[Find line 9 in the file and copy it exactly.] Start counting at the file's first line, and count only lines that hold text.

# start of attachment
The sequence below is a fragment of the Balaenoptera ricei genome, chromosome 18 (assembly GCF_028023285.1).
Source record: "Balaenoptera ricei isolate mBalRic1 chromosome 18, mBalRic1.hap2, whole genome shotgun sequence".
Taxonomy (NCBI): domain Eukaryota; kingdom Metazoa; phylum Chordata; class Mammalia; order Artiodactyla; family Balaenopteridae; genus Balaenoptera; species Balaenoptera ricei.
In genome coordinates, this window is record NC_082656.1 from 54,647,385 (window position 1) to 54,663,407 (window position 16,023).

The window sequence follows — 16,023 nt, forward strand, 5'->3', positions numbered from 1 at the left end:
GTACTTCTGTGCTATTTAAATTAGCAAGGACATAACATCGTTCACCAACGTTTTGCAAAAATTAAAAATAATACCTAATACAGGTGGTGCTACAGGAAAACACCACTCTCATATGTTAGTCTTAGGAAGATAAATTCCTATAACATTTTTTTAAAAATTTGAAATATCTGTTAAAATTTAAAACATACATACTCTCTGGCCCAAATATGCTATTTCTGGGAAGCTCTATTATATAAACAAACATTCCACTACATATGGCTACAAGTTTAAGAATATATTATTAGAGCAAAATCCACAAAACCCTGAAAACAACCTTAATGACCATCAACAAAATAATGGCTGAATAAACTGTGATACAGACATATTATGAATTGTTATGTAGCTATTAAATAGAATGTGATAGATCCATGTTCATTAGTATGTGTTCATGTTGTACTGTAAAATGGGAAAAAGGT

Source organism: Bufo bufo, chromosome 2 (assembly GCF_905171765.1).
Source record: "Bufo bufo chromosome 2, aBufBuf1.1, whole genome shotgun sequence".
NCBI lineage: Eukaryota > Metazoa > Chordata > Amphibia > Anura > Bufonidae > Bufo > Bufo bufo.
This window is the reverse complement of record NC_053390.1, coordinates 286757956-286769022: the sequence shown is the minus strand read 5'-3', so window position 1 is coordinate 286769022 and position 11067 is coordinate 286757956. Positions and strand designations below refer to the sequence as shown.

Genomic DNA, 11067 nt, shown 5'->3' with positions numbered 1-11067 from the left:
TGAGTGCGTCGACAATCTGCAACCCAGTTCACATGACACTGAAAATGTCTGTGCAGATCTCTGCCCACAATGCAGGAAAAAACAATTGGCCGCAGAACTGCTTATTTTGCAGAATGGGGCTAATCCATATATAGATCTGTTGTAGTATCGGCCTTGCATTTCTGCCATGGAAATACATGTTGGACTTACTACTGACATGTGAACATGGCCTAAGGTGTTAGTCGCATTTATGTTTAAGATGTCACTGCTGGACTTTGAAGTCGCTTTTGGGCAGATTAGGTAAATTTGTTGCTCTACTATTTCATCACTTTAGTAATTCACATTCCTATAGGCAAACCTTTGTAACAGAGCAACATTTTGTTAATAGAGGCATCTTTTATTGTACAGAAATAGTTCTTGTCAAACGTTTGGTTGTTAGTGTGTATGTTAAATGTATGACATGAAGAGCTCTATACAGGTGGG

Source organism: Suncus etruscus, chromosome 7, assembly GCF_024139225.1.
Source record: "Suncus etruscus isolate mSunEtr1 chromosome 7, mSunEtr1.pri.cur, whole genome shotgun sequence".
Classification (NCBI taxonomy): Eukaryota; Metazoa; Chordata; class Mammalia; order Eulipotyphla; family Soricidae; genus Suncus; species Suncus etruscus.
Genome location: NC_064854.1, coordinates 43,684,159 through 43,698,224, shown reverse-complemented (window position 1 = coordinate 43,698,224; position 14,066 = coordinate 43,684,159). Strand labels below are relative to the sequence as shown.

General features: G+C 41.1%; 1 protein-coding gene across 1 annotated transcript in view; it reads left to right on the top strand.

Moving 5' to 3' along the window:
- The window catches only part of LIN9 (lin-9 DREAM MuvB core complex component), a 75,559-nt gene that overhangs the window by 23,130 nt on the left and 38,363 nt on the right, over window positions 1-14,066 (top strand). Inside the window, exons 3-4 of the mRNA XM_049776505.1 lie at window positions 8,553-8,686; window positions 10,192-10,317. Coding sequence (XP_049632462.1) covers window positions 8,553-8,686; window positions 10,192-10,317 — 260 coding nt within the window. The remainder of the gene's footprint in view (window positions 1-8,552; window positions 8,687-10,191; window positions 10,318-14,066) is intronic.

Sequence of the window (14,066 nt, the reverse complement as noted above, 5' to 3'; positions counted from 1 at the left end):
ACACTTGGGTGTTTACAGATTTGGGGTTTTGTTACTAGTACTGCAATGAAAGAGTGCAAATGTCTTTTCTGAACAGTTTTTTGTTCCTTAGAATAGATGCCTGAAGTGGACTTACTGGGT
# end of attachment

NCBI lineage: Eukaryota > Metazoa > Chordata > Amphibia > Anura > Bufonidae > Bufo > Bufo bufo.